Rebellion’s Fire (Last Flame of Alba #1) Read Online Mary Lancaster

Categories Genre: Historical Fiction, Romance Tags Authors: Series: Last Flame of Alba Series by Mary Lancaster

Total pages in book: 110
Estimated words: 101697 (not accurate)
Estimated Reading Time in minutes: 508(@200wpm)___ 407(@250wpm)___ 339(@300wpm)

“The MacHeths are coming!”

By 1156, Malcolm MacHeth, one time Earl of Ross, languishes a prisoner in Roxburgh Castle while his rampaging sons raise rebellion in his name. Optimistically, the King of Scots promises the earldom of Ross to landless Norman knight, Sir William de Lanson, if he can somehow defeat the infamous MacHeths.
It wasn’t quite how William’s disgraced wife Christian dreamed of coming home. Capture by the strange and ferocious Adam MacHeth was hardly part of her plan either, although she and William quickly become pawns in his.
Adam, warrior and seer, fights for his father’s freedom and for his family’s right to claim the kingdom of the Scots. Plagued by waking dreams which threaten his sanity and his life, he’s learned to use his prophecies to further his family’s goals. But when he abducts his enemy’s lady, his dreams and his desires are suddenly more personal.



Summer 1145

The flames of the campfire crackled, drawing the boy reluctantly closer.

Recently, he had been wary of fire because it nearly always brought the visions with such force that he couldn’t hide his trance. And a noble boy already handicapped by waking dreams, an irrational fear of horses, and a dislike of fighting, should not betray any more weaknesses.

But tonight, he was under the stars, with only his brother and Findlaech for company, both asleep. And they knew anyway. The pull was irresistible.

He sat up, wrapped still in the blanket like a big, curling caterpillar, and gazed directly into the terrible, tempting beauty of the flames. They leapt and died, chattering and mercurial as they enfolded him, fascinated him, telling their stories in quick, flashing glimpses that almost hurt. Everything that had ever been, everything that would be. If only he was quick enough to see. Which he wasn’t.

The flames would not be still, and he could only stare, trying to focus, until without warning the fire blazed, consuming him. Not just him, but the whole country. People ran from burning houses, crops flamed in the fields, swords clashed and horses screamed, and he was there, riding one of those huge, wild horses, wielding one of those massive swords with bloody effect. And men were following him—his father’s men.

He rode free of the battle. The scorched country around him was not his own, not Ross. And then, in the way of most dreams, the landscape changed and he was home, galloping towards the hall at Brecka. A man strode out of the doorway, and his heart soared because he knew who the man was. The earl, his father.

But the figure was misty, so unclear he was afraid the dream was fading too soon. Through the haze, he saw a different hall, close to the sea, and a woman was there. The fire, or perhaps the sun, blinded him. He could not see her face, yet somehow, she stood in the center, the tree behind her stretching into the mists of past and future. And for him, the man on the horse, it didn’t matter that her face was hidden, for his happiness was so profound. And for his people, as for him, so…necessary.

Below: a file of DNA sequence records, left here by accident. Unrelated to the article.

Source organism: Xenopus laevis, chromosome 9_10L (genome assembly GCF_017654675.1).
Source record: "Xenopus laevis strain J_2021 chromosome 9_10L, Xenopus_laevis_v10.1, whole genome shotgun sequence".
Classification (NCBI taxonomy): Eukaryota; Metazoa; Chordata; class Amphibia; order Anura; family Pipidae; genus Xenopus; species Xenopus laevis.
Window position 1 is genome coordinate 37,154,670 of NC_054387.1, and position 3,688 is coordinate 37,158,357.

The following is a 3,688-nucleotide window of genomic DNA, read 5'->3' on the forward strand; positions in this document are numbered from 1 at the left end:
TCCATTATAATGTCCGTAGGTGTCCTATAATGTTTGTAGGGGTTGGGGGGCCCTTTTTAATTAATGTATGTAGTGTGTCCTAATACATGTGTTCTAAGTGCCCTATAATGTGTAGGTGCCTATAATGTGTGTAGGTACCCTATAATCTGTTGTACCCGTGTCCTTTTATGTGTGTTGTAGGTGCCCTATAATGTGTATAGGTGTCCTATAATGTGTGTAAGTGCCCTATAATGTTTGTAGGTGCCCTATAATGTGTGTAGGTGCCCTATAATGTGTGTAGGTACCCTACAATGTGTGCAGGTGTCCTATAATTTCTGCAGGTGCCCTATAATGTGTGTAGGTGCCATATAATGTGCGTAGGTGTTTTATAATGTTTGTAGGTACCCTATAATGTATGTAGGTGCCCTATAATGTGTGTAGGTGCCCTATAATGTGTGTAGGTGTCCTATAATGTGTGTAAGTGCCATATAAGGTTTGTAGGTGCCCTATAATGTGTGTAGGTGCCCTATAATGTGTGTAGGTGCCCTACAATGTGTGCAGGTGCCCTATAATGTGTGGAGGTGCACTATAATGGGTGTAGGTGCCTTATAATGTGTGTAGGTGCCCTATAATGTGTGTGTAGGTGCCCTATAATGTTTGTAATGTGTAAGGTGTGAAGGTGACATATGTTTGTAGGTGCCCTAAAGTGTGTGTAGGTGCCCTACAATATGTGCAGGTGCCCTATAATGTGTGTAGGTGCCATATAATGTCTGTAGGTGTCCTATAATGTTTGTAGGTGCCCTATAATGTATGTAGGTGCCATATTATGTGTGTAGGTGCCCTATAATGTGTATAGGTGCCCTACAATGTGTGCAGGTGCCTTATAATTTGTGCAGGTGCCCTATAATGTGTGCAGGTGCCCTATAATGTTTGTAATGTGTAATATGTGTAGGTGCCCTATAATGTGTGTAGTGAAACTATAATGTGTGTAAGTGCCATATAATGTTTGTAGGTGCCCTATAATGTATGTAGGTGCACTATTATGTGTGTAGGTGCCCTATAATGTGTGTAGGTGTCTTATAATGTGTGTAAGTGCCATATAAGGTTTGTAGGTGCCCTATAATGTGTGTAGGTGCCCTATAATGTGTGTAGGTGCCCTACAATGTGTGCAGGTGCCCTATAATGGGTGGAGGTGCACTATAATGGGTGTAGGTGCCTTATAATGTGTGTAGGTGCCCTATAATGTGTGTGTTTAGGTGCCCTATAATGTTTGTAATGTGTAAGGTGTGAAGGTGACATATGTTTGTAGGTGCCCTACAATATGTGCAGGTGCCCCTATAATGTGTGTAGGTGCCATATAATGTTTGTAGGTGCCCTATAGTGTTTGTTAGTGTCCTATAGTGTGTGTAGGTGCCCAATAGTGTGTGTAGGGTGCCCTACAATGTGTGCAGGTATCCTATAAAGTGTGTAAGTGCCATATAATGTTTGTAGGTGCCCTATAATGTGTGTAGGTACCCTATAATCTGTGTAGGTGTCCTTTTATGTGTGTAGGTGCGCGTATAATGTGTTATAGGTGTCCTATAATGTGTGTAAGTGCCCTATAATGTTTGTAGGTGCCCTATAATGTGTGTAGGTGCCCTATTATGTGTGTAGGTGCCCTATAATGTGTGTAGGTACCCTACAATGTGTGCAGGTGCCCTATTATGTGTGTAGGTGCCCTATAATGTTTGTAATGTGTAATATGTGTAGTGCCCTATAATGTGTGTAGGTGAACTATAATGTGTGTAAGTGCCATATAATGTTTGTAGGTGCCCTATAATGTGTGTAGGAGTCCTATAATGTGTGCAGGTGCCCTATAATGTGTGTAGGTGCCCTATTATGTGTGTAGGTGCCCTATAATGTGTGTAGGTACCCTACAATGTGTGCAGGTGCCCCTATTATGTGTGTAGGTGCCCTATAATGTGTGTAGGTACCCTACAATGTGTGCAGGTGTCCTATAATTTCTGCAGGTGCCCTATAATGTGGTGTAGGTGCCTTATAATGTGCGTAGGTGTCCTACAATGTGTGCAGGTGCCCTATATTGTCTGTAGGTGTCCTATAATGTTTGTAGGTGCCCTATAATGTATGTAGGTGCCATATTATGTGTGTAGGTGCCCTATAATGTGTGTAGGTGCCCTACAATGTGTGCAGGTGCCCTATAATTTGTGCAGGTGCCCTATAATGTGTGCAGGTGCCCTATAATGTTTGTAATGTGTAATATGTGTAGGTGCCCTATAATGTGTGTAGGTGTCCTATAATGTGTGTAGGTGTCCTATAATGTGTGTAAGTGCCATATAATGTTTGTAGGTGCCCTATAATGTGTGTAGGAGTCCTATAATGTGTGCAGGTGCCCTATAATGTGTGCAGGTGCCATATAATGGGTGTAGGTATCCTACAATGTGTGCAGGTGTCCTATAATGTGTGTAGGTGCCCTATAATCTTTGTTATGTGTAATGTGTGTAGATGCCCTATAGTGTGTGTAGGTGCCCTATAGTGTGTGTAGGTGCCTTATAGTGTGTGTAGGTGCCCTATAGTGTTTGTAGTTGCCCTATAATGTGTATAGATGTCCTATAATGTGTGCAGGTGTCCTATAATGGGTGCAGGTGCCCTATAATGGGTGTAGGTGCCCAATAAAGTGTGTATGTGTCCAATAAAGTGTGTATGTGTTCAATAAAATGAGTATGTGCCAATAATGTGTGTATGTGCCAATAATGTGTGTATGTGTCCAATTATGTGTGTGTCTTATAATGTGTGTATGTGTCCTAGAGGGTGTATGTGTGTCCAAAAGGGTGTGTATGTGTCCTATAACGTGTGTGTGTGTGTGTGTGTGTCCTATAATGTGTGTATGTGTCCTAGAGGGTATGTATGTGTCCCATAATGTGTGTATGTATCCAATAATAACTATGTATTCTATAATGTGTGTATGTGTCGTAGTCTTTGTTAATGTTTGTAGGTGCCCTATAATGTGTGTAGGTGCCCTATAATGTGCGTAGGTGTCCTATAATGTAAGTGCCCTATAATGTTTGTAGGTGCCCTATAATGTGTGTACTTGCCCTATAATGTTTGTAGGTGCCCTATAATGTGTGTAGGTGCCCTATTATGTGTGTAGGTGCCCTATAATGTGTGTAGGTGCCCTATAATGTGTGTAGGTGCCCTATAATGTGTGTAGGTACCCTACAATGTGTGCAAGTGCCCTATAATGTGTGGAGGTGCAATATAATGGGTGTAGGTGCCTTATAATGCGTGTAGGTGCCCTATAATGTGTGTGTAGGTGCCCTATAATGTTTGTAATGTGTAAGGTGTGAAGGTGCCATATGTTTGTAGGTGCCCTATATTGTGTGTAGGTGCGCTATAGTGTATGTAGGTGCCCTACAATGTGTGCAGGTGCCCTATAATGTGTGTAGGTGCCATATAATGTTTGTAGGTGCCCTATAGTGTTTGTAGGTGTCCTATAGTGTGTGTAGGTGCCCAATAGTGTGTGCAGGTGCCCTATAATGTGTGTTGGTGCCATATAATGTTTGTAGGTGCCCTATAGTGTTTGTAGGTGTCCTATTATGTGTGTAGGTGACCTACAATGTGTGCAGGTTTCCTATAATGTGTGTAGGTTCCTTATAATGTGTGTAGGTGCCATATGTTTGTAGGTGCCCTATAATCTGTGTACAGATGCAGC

He threw himself off the horse to reach her, a wild, joyful anticipation flooding his heart.

Only hands were pulling him back, grasping his shoulders as the dream faded into the flames. Someone was dragging him back from the fire, away from his visions. His brother’s worried face peered into his, frightened and anxious as he held his head between his hands, claiming his attention.

For a moment, the boy was furious, as the strands of the dream faded behind his eyes. Faded but didn’t vanish, as in reality he recognized the huge, vital importance of what he had just seen.

He grasped his brother’s wrists, anchoring himself in the present. “If he strode out of the hall,” he said in wonder, “he must first have walked in. Malcolm mac Aed, Malcolm MacHeth, will live.”

Chapter One

Spring 1156


All day, the sharp east wind had seemed to hiss that strange name as it sped past Christian’s ears—reminding her that in this country, the elements themselves, the very ground she stood on, belonged to him, Malcolm MacHeth, more properly Malcolm mac Aed, the one-time Earl of Ross. Imprisoning him far south in Roxburgh didn’t change that. And she still harbored the suspicion that every man, woman, and child in Ross, especially the turbulent sons of Malcolm MacHeth, knew that her husband was here to take at least some of it from him.

Christian lifted her face into the wind, letting it blow her hair and veil out behind her in a long stream. With one hand, she held on to the embroidered linen mask that covered the left side of her face and closed her eyes because, just for a moment, she didn’t want to see the land William had come to take. She couldn’t quite rid herself of the idea that she was betraying someone or something, that a hundred unseen eyes watched her with accusation.